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You Can’t Say That!

January 5, 2012

I was exited to John Lennon Live in New York City air on the VH1 Classic channel yesterday morning so I set my VCR (yes, I still use a VCR so don’t pick on me!) to record the hour and I looked forward all day to getting home and watching the show. The concert took place in 1972 and was a benefit for children with mental challenges. The controversy over the release of the album and video is interesting by itself but I’m not going to talk about that. I leave that up to you to check out if it’s something you’re interested in. Instead . . .

I start the tape and John, backed by Elephant’s Memory, starts rocking to New York City, but something’s wrong here. There are odd little audio drops in the song, barely noticeable, and rewinding back I realize that the line, “Have a marijuana if you can” has been changed to, “Have a ____ if you can”, and that’s not all. The next line, “The Pope smokes dope every day” has been changed to “The Pope ____ every day.”

Censorship? That seems odd.

Three songs in and John begins Woman is the Nigger of the World, a song about the oppression of woman, only there’s another strange audio drop and instead of the full lyric, John is singing, “Woman is the ____ of the world”.

What the fuck? What are you doing here VH1 Classic?

I’m not going to defend the word “nigger”. I can’t do that because I don’t like the word and I don’t like the meaning. The word is hurtful, but in the context of Lennon’s song, where I don’t think he’s using it as a racial slur, I question why it had to be censored. Are we not smart enough to take the lyrics in context? Are we so blind that we’re going to infer meaning where none exists? Are we so naïve and simple-minded and incapable of rational thought that we need to have decisions as to what we can and cannot hear made for us now? I guess according to the VH1 Classic channel, when it comes to a nearly 40 year old piece of musical history, the answers to those questions are ‘yes’. Someone please tell me that isn’t so.

I said that particular word, what we now, in political correctness, call the “N” word, which is not so very different than just saying the actual word, is hurtful and I stand by that, but I wonder why the word – why any word – is hurtful. It’s just a word, sticks and stones, you know, right? But is it hurtful enough to be considered taboo? Hurtful to the point where publishers should alter classic works of fiction like Tom Sawyer and Huckleberry Finn – stories written nearly 140 years ago – because they contain racially insensitive language? And is the word hurtful because the word is really bad, or because we allow the word to be hurtful and bad. And so there’s no misunderstanding, I’m not arguing that it’s not a hurtful word, and I’m not getting ready to lobby that the word enter into the vernacular. I’m told by people closer to the issue than me that the word is hurtful and I accept that. This is just stuff I think about when I think about censorship and certain stuff in the world that keeps people separate and apart and distant and fearful of each other.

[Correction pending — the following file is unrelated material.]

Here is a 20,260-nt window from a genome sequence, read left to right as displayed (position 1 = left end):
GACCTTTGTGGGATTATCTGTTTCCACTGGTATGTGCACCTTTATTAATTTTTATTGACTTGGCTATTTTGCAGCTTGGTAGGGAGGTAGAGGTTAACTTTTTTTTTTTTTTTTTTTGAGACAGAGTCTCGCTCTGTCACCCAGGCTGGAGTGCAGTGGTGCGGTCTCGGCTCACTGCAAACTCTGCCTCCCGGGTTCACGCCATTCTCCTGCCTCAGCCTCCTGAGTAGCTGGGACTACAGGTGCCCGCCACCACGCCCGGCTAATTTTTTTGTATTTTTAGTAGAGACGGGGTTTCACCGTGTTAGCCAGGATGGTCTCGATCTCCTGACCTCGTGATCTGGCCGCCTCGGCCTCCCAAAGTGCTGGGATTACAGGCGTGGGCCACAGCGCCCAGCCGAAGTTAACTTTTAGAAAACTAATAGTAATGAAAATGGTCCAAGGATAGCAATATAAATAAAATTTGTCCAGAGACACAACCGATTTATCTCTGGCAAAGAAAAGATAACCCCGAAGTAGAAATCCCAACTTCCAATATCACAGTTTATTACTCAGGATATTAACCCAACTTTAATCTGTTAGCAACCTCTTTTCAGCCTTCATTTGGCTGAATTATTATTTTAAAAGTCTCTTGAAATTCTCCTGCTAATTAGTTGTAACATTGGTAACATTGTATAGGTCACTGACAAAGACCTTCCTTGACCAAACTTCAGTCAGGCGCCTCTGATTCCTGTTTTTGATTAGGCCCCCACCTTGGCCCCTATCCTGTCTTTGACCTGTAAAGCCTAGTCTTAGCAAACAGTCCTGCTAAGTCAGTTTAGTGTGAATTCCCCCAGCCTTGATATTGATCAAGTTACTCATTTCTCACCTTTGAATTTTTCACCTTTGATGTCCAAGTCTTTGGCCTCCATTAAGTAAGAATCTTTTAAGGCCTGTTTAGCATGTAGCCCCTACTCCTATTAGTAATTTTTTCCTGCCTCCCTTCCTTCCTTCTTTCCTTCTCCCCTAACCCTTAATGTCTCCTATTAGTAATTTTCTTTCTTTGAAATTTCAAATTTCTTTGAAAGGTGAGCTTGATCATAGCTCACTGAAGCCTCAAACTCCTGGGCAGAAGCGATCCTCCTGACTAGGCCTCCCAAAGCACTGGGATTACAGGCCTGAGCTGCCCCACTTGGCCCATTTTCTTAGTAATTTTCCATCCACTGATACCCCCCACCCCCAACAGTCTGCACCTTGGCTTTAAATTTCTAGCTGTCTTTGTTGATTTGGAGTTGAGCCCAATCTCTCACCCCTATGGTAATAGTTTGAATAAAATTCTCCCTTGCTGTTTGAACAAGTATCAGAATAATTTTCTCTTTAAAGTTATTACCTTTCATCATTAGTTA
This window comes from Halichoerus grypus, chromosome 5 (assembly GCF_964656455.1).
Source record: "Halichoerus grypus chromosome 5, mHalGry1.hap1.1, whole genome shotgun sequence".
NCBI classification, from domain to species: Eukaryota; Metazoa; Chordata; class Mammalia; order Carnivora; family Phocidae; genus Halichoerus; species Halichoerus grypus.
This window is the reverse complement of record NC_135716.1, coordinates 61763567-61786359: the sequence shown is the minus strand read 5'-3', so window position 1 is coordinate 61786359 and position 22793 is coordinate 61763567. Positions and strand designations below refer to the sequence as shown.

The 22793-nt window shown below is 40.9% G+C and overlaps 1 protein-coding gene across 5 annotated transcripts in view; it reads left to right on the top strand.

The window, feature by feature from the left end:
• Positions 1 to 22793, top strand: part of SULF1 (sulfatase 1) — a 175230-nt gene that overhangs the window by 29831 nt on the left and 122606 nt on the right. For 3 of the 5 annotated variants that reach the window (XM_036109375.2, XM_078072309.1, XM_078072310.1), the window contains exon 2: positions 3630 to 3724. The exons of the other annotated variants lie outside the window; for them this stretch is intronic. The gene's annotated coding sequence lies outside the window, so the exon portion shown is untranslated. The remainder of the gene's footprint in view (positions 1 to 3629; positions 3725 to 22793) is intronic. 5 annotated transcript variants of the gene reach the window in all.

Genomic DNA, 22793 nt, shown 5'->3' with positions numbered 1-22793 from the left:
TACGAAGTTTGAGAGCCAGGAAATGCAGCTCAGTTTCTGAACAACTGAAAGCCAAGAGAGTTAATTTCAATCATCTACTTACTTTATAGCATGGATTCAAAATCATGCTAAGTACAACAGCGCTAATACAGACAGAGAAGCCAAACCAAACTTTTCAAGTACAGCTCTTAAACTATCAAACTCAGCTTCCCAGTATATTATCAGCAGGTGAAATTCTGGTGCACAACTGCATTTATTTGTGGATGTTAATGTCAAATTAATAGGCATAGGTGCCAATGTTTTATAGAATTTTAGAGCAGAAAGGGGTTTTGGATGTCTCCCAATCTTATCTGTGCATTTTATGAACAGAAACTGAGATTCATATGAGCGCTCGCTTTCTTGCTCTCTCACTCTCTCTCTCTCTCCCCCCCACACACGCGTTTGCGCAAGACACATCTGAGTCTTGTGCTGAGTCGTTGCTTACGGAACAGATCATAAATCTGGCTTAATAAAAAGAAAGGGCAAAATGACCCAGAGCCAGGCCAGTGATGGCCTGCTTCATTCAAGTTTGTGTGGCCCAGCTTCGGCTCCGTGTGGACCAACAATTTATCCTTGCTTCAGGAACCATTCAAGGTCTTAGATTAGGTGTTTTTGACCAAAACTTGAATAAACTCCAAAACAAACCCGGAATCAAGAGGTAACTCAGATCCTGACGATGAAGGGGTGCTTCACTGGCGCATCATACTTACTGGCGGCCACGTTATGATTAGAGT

Lenny Bruce, you might have heard his name or seen the Dustin Hoffman movie, was a comedian and social critic. Despite going to jail on obscenity charges Bruce refused to censor himself and I admire that. That being his commitment to his beliefs not always what he said. He probably influenced every comic who came after him which is saying a lot. Here’s a bit of Lenny Bruce talking about that word and the power of words in general. Again, I’m not defending the word or condoning its use, I just think Bruce’s commentary on the power of words is interesting.

“What did he say? “Are there any niggers here tonight?” Jesus Christ, do you have to get that low for laughs? Have I ever told you about the schwartzer? Or spoke about the moulin john’s? Are there any niggers? I know that one nigger that works here I see him back there. Oh there’s two niggers, customers. Ah but between those two niggers there’s one kike. Thank god for the kike. And two kikes. That’s two kikes and three niggers and one spic. One spic, three spics and one mick. One mick one spic one hick, thick, funky, spunky boogie. And there’s another kike. Three kikes, three kikes one guinea, one greaseball three greaseballs, two guineas. One hunky funky lace-curtain Irish mick. Five more niggers. I pass with seven niggers, six spics, five micks, four kikes, three guineas, and one wop. Well, I was just trying to make a point and that is that it’s the suppression of the word that gives it the power, the violence, the viciousness. Dig. If President Kennedy would just go on television, and say, “I would like to introduce you to all the niggers in my cabinet,” and if he’d just say “nigger nigger nigger nigger nigger” to every nigger he saw, “boogie boogie boogie boogie boogie,” “nigger nigger nigger nigger nigger” ’til nigger didn’t mean anything any more, then you could never make some 6 year old black kid cry because somebody called him a nigger at school.”

Offensive? What do you think? Can emotion ever be totally removed from certain words? Is Bruce’s commentary valid and relevant or nothing more than a pipe dream? Does the suppression of a word give the word power or are certain words, by nature, bad?